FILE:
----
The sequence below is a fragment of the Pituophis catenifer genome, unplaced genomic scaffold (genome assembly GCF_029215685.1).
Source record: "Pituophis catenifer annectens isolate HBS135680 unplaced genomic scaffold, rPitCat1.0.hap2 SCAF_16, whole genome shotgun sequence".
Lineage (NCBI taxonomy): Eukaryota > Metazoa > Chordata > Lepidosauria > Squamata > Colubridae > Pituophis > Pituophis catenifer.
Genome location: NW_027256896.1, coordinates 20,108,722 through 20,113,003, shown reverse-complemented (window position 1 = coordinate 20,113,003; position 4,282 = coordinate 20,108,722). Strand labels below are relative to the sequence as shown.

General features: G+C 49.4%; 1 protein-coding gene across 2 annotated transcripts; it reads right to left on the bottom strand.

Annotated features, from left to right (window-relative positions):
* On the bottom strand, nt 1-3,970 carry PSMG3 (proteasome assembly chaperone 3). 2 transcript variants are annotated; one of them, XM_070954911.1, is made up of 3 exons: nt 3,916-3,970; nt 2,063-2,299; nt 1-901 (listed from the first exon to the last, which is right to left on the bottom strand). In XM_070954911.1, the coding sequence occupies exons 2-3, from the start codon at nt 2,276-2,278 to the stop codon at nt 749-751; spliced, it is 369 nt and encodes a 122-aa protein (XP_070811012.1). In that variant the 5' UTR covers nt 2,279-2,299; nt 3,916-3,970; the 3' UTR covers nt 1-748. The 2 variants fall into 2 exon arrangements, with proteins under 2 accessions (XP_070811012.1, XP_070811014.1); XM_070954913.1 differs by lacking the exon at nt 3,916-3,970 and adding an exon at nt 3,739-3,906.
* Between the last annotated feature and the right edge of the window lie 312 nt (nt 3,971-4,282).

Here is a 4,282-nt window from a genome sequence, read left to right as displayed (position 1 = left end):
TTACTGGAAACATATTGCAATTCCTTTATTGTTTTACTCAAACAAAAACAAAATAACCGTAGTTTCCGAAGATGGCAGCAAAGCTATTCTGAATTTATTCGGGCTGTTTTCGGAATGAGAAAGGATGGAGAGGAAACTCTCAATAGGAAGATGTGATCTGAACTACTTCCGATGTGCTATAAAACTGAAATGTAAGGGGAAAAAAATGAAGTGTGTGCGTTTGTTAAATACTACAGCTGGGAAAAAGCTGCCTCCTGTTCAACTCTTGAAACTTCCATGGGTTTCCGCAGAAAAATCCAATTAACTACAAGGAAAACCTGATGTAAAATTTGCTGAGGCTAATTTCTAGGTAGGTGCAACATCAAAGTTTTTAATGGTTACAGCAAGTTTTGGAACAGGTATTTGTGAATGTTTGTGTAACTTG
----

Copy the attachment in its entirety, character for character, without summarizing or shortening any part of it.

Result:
The sequence below is a fragment of the Pituophis catenifer genome, unplaced genomic scaffold (genome assembly GCF_029215685.1).
Source record: "Pituophis catenifer annectens isolate HBS135680 unplaced genomic scaffold, rPitCat1.0.hap2 SCAF_16, whole genome shotgun sequence".
Lineage (NCBI taxonomy): Eukaryota > Metazoa > Chordata > Lepidosauria > Squamata > Colubridae > Pituophis > Pituophis catenifer.
Genome location: NW_027256896.1, coordinates 20,108,722 through 20,113,003, shown reverse-complemented (window position 1 = coordinate 20,113,003; position 4,282 = coordinate 20,108,722). Strand labels below are relative to the sequence as shown.

General features: G+C 49.4%; 1 protein-coding gene across 2 annotated transcripts; it reads right to left on the bottom strand.

Annotated features, from left to right (window-relative positions):
* On the bottom strand, nt 1-3,970 carry PSMG3 (proteasome assembly chaperone 3). 2 transcript variants are annotated; one of them, XM_070954911.1, is made up of 3 exons: nt 3,916-3,970; nt 2,063-2,299; nt 1-901 (listed from the first exon to the last, which is right to left on the bottom strand). In XM_070954911.1, the coding sequence occupies exons 2-3, from the start codon at nt 2,276-2,278 to the stop codon at nt 749-751; spliced, it is 369 nt and encodes a 122-aa protein (XP_070811012.1). In that variant the 5' UTR covers nt 2,279-2,299; nt 3,916-3,970; the 3' UTR covers nt 1-748. The 2 variants fall into 2 exon arrangements, with proteins under 2 accessions (XP_070811012.1, XP_070811014.1); XM_070954913.1 differs by lacking the exon at nt 3,916-3,970 and adding an exon at nt 3,739-3,906.
* Between the last annotated feature and the right edge of the window lie 312 nt (nt 3,971-4,282).

Here is a 4,282-nt window from a genome sequence, read left to right as displayed (position 1 = left end):
TTACTGGAAACATATTGCAATTCCTTTATTGTTTTACTCAAACAAAAACAAAATAACCGTAGTTTCCGAAGATGGCAGCAAAGCTATTCTGAATTTATTCGGGCTGTTTTCGGAATGAGAAAGGATGGAGAGGAAACTCTCAATAGGAAGATGTGATCTGAACTACTTCCGATGTGCTATAAAACTGAAATGTAAGGGGAAAAAAATGAAGTGTGTGCGTTTGTTAAATACTACAGCTGGGAAAAAGCTGCCTCCTGTTCAACTCTTGAAACTTCCATGGGTTTCCGCAGAAAAATCCAATTAACTACAAGGAAAACCTGATGTAAAATTTGCTGAGGCTAATTTCTAGGTAGGTGCAACATCAAAGTTTTTAATGGTTACAGCAAGTTTTGGAACAGGTATTTGTGAATGTTTGTGTAACTTG